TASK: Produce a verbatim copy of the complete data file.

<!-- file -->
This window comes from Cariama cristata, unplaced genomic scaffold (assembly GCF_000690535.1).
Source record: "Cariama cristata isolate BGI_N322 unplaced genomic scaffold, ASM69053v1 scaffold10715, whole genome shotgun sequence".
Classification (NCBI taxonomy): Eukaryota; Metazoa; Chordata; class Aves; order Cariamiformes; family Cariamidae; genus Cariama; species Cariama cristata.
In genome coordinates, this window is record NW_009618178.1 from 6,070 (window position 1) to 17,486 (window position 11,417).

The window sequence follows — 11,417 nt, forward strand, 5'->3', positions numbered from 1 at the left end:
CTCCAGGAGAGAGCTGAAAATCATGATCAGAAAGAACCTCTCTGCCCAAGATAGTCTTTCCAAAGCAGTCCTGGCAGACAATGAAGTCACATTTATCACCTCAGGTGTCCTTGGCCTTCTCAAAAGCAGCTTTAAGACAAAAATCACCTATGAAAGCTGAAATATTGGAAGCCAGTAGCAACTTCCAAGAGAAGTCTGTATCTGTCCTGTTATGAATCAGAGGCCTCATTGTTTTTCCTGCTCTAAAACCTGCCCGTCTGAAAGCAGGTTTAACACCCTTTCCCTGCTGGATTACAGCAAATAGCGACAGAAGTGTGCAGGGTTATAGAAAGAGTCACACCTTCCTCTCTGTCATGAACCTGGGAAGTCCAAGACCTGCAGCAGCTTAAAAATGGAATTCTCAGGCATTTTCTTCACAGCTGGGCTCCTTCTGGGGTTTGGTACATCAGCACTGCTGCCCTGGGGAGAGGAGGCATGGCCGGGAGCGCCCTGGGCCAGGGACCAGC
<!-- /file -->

This window comes from Cariama cristata, unplaced genomic scaffold (assembly GCF_000690535.1).
Source record: "Cariama cristata isolate BGI_N322 unplaced genomic scaffold, ASM69053v1 scaffold10715, whole genome shotgun sequence".
Classification (NCBI taxonomy): Eukaryota; Metazoa; Chordata; class Aves; order Cariamiformes; family Cariamidae; genus Cariama; species Cariama cristata.
In genome coordinates, this window is record NW_009618178.1 from 6,070 (window position 1) to 17,486 (window position 11,417).

The window sequence follows — 11,417 nt, forward strand, 5'->3', positions numbered from 1 at the left end:
CTCCAGGAGAGAGCTGAAAATCATGATCAGAAAGAACCTCTCTGCCCAAGATAGTCTTTCCAAAGCAGTCCTGGCAGACAATGAAGTCACATTTATCACCTCAGGTGTCCTTGGCCTTCTCAAAAGCAGCTTTAAGACAAAAATCACCTATGAAAGCTGAAATATTGGAAGCCAGTAGCAACTTCCAAGAGAAGTCTGTATCTGTCCTGTTATGAATCAGAGGCCTCATTGTTTTTCCTGCTCTAAAACCTGCCCGTCTGAAAGCAGGTTTAACACCCTTTCCCTGCTGGATTACAGCAAATAGCGACAGAAGTGTGCAGGGTTATAGAAAGAGTCACACCTTCCTCTCTGTCATGAACCTGGGAAGTCCAAGACCTGCAGCAGCTTAAAAATGGAATTCTCAGGCATTTTCTTCACAGCTGGGCTCCTTCTGGGGTTTGGTACATCAGCACTGCTGCCCTGGGGAGAGGAGGCATGGCCGGGAGCGCCCTGGGCCAGGGACCAGC